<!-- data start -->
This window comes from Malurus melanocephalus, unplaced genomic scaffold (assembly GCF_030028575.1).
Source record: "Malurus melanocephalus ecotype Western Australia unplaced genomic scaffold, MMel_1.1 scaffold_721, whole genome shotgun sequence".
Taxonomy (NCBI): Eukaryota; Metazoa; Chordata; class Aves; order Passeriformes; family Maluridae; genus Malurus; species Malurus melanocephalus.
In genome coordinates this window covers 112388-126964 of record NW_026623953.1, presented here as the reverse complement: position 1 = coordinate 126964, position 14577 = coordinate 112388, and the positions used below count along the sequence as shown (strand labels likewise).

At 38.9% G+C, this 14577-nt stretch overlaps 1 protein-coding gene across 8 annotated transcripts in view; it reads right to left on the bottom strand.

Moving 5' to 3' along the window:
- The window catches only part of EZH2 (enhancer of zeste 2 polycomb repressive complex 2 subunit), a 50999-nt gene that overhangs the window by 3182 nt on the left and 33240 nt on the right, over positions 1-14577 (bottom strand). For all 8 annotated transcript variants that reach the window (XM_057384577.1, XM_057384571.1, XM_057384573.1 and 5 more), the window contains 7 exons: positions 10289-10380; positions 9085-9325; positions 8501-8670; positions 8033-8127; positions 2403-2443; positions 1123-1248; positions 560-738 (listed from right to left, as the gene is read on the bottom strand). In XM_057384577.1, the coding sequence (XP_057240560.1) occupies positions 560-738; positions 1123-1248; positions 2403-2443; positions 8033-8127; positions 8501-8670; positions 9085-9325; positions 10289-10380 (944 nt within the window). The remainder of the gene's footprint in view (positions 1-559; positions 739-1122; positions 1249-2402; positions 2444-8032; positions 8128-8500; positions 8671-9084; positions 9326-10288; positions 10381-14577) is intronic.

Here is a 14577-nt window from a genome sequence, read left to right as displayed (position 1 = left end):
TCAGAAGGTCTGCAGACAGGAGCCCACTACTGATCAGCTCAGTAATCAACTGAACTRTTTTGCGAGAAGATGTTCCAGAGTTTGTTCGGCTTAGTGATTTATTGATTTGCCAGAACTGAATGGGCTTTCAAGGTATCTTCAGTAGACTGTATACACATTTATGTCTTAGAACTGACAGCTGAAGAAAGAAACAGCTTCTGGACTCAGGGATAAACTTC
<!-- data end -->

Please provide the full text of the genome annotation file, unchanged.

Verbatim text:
This window comes from Malurus melanocephalus, unplaced genomic scaffold (assembly GCF_030028575.1).
Source record: "Malurus melanocephalus ecotype Western Australia unplaced genomic scaffold, MMel_1.1 scaffold_721, whole genome shotgun sequence".
Taxonomy (NCBI): Eukaryota; Metazoa; Chordata; class Aves; order Passeriformes; family Maluridae; genus Malurus; species Malurus melanocephalus.
In genome coordinates this window covers 112388-126964 of record NW_026623953.1, presented here as the reverse complement: position 1 = coordinate 126964, position 14577 = coordinate 112388, and the positions used below count along the sequence as shown (strand labels likewise).

At 38.9% G+C, this 14577-nt stretch overlaps 1 protein-coding gene across 8 annotated transcripts in view; it reads right to left on the bottom strand.

Moving 5' to 3' along the window:
- The window catches only part of EZH2 (enhancer of zeste 2 polycomb repressive complex 2 subunit), a 50999-nt gene that overhangs the window by 3182 nt on the left and 33240 nt on the right, over positions 1-14577 (bottom strand). For all 8 annotated transcript variants that reach the window (XM_057384577.1, XM_057384571.1, XM_057384573.1 and 5 more), the window contains 7 exons: positions 10289-10380; positions 9085-9325; positions 8501-8670; positions 8033-8127; positions 2403-2443; positions 1123-1248; positions 560-738 (listed from right to left, as the gene is read on the bottom strand). In XM_057384577.1, the coding sequence (XP_057240560.1) occupies positions 560-738; positions 1123-1248; positions 2403-2443; positions 8033-8127; positions 8501-8670; positions 9085-9325; positions 10289-10380 (944 nt within the window). The remainder of the gene's footprint in view (positions 1-559; positions 739-1122; positions 1249-2402; positions 2444-8032; positions 8128-8500; positions 8671-9084; positions 9326-10288; positions 10381-14577) is intronic.

Here is a 14577-nt window from a genome sequence, read left to right as displayed (position 1 = left end):
TCAGAAGGTCTGCAGACAGGAGCCCACTACTGATCAGCTCAGTAATCAACTGAACTRTTTTGCGAGAAGATGTTCCAGAGTTTGTTCGGCTTAGTGATTTATTGATTTGCCAGAACTGAATGGGCTTTCAAGGTATCTTCAGTAGACTGTATACACATTTATGTCTTAGAACTGACAGCTGAAGAAAGAAACAGCTTCTGGACTCAGGGATAAACTTC